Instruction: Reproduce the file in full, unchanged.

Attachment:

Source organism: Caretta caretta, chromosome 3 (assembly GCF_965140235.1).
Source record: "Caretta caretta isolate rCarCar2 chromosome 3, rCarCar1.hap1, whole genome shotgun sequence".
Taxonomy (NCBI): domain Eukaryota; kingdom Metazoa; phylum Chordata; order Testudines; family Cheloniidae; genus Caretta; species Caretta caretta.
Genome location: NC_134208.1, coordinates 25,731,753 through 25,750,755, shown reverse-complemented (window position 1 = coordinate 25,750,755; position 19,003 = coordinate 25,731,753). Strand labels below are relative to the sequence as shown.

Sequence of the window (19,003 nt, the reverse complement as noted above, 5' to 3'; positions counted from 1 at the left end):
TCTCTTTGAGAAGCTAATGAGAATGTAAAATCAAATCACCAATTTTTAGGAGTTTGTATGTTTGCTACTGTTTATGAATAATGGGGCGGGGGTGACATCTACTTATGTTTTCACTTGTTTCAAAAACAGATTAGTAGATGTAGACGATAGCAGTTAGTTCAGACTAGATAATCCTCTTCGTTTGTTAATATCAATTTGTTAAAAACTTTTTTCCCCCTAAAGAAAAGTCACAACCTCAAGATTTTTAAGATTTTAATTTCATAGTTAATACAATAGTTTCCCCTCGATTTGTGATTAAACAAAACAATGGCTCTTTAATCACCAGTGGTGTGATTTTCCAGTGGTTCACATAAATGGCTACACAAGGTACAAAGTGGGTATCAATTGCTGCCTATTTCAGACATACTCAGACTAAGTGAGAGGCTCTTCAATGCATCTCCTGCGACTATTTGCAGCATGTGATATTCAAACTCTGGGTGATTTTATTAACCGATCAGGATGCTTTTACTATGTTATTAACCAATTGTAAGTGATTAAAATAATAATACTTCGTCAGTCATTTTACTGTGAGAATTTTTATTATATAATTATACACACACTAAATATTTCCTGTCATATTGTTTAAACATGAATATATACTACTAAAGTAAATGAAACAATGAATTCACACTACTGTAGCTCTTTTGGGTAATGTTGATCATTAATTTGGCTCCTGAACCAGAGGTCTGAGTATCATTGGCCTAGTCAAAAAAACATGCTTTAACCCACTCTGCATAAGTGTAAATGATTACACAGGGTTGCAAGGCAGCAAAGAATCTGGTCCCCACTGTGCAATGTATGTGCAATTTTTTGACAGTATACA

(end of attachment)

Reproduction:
Source organism: Caretta caretta, chromosome 3 (assembly GCF_965140235.1).
Source record: "Caretta caretta isolate rCarCar2 chromosome 3, rCarCar1.hap1, whole genome shotgun sequence".
Taxonomy (NCBI): domain Eukaryota; kingdom Metazoa; phylum Chordata; order Testudines; family Cheloniidae; genus Caretta; species Caretta caretta.
Genome location: NC_134208.1, coordinates 25,731,753 through 25,750,755, shown reverse-complemented (window position 1 = coordinate 25,750,755; position 19,003 = coordinate 25,731,753). Strand labels below are relative to the sequence as shown.

Sequence of the window (19,003 nt, the reverse complement as noted above, 5' to 3'; positions counted from 1 at the left end):
TCTCTTTGAGAAGCTAATGAGAATGTAAAATCAAATCACCAATTTTTAGGAGTTTGTATGTTTGCTACTGTTTATGAATAATGGGGCGGGGGTGACATCTACTTATGTTTTCACTTGTTTCAAAAACAGATTAGTAGATGTAGACGATAGCAGTTAGTTCAGACTAGATAATCCTCTTCGTTTGTTAATATCAATTTGTTAAAAACTTTTTTCCCCCTAAAGAAAAGTCACAACCTCAAGATTTTTAAGATTTTAATTTCATAGTTAATACAATAGTTTCCCCTCGATTTGTGATTAAACAAAACAATGGCTCTTTAATCACCAGTGGTGTGATTTTCCAGTGGTTCACATAAATGGCTACACAAGGTACAAAGTGGGTATCAATTGCTGCCTATTTCAGACATACTCAGACTAAGTGAGAGGCTCTTCAATGCATCTCCTGCGACTATTTGCAGCATGTGATATTCAAACTCTGGGTGATTTTATTAACCGATCAGGATGCTTTTACTATGTTATTAACCAATTGTAAGTGATTAAAATAATAATACTTCGTCAGTCATTTTACTGTGAGAATTTTTATTATATAATTATACACACACTAAATATTTCCTGTCATATTGTTTAAACATGAATATATACTACTAAAGTAAATGAAACAATGAATTCACACTACTGTAGCTCTTTTGGGTAATGTTGATCATTAATTTGGCTCCTGAACCAGAGGTCTGAGTATCATTGGCCTAGTCAAAAAAACATGCTTTAACCCACTCTGCATAAGTGTAAATGATTACACAGGGTTGCAAGGCAGCAAAGAATCTGGTCCCCACTGTGCAATGTATGTGCAATTTTTTGACAGTATACA